The Elder Scrolls IV Oblivion: Game of the Year Review (PS3)

Although Bethesda Softworks may seem like a niche publisher, one could easily make the argument that its few releases are simply a matter of quality over quantity. Granted, the company has historically struggled with patching issues, but other than that, there’s a reason Bethesda’s Elder Scrolls series has won numerous game of the year awards. The latest outing, The Elder Scrolls IV: Oblivion, is no exception, and upon its release in 2006 garnered accolades from nearly every outlet, including ours. So is it any surprise to see Oblivion: Game of the Year Edition now on shelves for Xbox 360 and Playstation 3? Not at all. And we couldn’t be happier for its release.

Oblivion: Game of the Year Edition includes the original game of Oblivion, as well as the first bonus content, Knights of the Nine, and the expansion pack, Shivering Isles. Although Xbox 360 and PC gamers previously had access to this content via Xbox Live Marketplace and the Elder Scrolls Web site, this is the first time it’s all been gathered under one roof, so to speak. Likewise, Playstation 3 owners first tasted Oblivion with a single Blu-ray Disc that included the core content and Knights of the Nine, but Oblivion: Game of the Year Edition marks the first time PS3 gamers can get their hands on all 30-odd hours of the Shivering Isles expansion.

Yes, that’s right: a 30-hour expansion. Knights of the Nine is no play-time slouch either, and the result of having both massive content packs alongside the core game is a single, seamless experience totaling well over 250 hours. To put that into context, that’s the equivalent of playing Oblivion: Game of the Year Edition 40 hours per week for at least a month and a half. And loving every minute of it.

Oblivion is the king of all open-world games, a fantasy role-playing experience unlike any other. In this editor’s humble opinion, Oblivion is the best game ever made, bar none, and the Game of the Year Edition ups the ante even further. The core game of Oblivion, with all its random encounters, dungeons, quests and guild associations, provides more gameplay options than most complete holiday game lineups, and Knights of the Nine introduces yet another new faction. In this faction, noble characters can learn more about the history of the Ayleid ruins and lead an order of holy knights against demonic hordes as they try to secure the holy weapons of the Divine Crusader.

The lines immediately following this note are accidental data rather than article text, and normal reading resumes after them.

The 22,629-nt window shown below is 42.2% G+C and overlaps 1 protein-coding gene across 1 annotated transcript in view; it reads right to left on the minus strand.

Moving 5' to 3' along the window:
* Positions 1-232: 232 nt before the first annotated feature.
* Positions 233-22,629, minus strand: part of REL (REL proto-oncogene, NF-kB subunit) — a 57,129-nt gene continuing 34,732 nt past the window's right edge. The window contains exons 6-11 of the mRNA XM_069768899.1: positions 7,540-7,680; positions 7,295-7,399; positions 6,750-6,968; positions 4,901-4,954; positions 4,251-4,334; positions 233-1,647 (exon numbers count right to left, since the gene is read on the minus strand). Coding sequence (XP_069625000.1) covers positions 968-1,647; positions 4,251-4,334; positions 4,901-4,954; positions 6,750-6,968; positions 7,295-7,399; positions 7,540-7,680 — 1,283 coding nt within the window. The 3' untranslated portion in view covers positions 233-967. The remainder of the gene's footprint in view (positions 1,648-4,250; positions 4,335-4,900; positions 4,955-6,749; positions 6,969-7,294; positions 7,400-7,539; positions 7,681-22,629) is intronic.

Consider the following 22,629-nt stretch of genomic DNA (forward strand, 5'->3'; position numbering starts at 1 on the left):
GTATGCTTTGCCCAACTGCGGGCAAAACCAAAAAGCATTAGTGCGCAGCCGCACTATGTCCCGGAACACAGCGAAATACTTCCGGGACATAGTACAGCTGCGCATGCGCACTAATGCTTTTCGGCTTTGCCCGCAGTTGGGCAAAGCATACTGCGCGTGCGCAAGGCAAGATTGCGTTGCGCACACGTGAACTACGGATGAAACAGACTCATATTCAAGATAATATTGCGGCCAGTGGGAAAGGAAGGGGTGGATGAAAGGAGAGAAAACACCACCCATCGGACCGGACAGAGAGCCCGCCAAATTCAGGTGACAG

Shivering Isles, on the other hand, expands on the concept of an entirely separate plane (a la Oblivion) by introducing the realm of Sheogorath, the evil “Prince of Madness.” This new plane is split into two areas, Mania and Dementia, and as one might expect from such environments, the new levels and enemies are at once bizarre and enchanting — in a psychotic sort of way. And, like the original game of Oblivion, it’s up to the player to decide whether to choose the righteous path or go down the path of Sheogorath, who asks players to defend his realm and its inhabitants from destruction.

Aside from the sheer amount of content, the nicest feature of Oblivion: Game of the Year Edition is the fact that it works seamlessly with any previous game save. So, for instance, if a player has invested 150 hours into a specific character, that player can insert the Game of the Year disk and have literally no interruption in his or her story. In fact, only two things will make players realize the Game of the Year disc is any different at all: a “loading extra content” message when the game is first powered-up, and the sudden mention of new quests, landmarks and realms. Many games boast about seamless expansions, but this is one game where the hype really is true.

Because the Game of the Year content is seamlessly integrated with the core game, it should be no surprise that Oblivion: Game of the Year looks and sounds no different from the original one-year-old product. The Shivering Isles, with their unique locales, do see a bit more polish and geometry in certain areas, but for the most part, Oblivion: Game of the Year just looks and feels like more of the same. That statement should be far from a detractor, though, because Oblivion was one of the best-looking games of 2006, and even one year later holds up remarkably well in the graphics and audio department, particularly on the PS3, which benefits from higher-resolution textures and longer draw distances.

Aside from being the best multimedia experience ever created for a home audience, Oblivion: Game of the Year proves without a doubt that videogames can be art, and a very fine art at that. The only thing that might justifiably deter people from buying this game is if they already purchased the additional content and expansion pack and still have the original game in their possession. For all others, however, there’s really no excuse. Oblivion is more than a game; it’s a fantasy-world experience unlike any other. Game of the Year? More like game of the decade. But hey, we didn’t name this one; Bethesda did.

– Jonas Allen

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